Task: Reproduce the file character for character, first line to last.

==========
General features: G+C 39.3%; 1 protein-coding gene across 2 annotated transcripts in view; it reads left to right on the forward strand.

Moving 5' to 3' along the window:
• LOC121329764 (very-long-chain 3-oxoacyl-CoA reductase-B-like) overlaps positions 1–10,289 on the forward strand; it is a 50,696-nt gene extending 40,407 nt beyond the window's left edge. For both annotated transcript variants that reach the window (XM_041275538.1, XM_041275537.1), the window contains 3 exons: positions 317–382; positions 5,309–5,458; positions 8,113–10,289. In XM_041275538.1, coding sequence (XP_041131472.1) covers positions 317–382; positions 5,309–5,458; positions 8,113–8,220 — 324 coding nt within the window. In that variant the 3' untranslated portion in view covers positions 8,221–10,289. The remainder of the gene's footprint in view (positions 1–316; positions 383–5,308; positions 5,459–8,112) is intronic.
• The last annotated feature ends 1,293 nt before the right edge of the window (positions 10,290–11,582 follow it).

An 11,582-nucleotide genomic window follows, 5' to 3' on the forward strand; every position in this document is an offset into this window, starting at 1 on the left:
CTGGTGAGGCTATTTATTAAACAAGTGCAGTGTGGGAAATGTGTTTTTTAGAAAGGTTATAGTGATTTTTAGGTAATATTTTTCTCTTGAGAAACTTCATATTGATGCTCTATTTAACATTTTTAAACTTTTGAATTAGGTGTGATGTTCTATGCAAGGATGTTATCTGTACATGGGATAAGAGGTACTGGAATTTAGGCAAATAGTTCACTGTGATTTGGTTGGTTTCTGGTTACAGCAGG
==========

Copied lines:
General features: G+C 39.3%; 1 protein-coding gene across 2 annotated transcripts in view; it reads left to right on the forward strand.

Moving 5' to 3' along the window:
• LOC121329764 (very-long-chain 3-oxoacyl-CoA reductase-B-like) overlaps positions 1–10,289 on the forward strand; it is a 50,696-nt gene extending 40,407 nt beyond the window's left edge. For both annotated transcript variants that reach the window (XM_041275538.1, XM_041275537.1), the window contains 3 exons: positions 317–382; positions 5,309–5,458; positions 8,113–10,289. In XM_041275538.1, coding sequence (XP_041131472.1) covers positions 317–382; positions 5,309–5,458; positions 8,113–8,220 — 324 coding nt within the window. In that variant the 3' untranslated portion in view covers positions 8,221–10,289. The remainder of the gene's footprint in view (positions 1–316; positions 383–5,308; positions 5,459–8,112) is intronic.
• The last annotated feature ends 1,293 nt before the right edge of the window (positions 10,290–11,582 follow it).

An 11,582-nucleotide genomic window follows, 5' to 3' on the forward strand; every position in this document is an offset into this window, starting at 1 on the left:
CTGGTGAGGCTATTTATTAAACAAGTGCAGTGTGGGAAATGTGTTTTTTAGAAAGGTTATAGTGATTTTTAGGTAATATTTTTCTCTTGAGAAACTTCATATTGATGCTCTATTTAACATTTTTAAACTTTTGAATTAGGTGTGATGTTCTATGCAAGGATGTTATCTGTACATGGGATAAGAGGTACTGGAATTTAGGCAAATAGTTCACTGTGATTTGGTTGGTTTCTGGTTACAGCAGG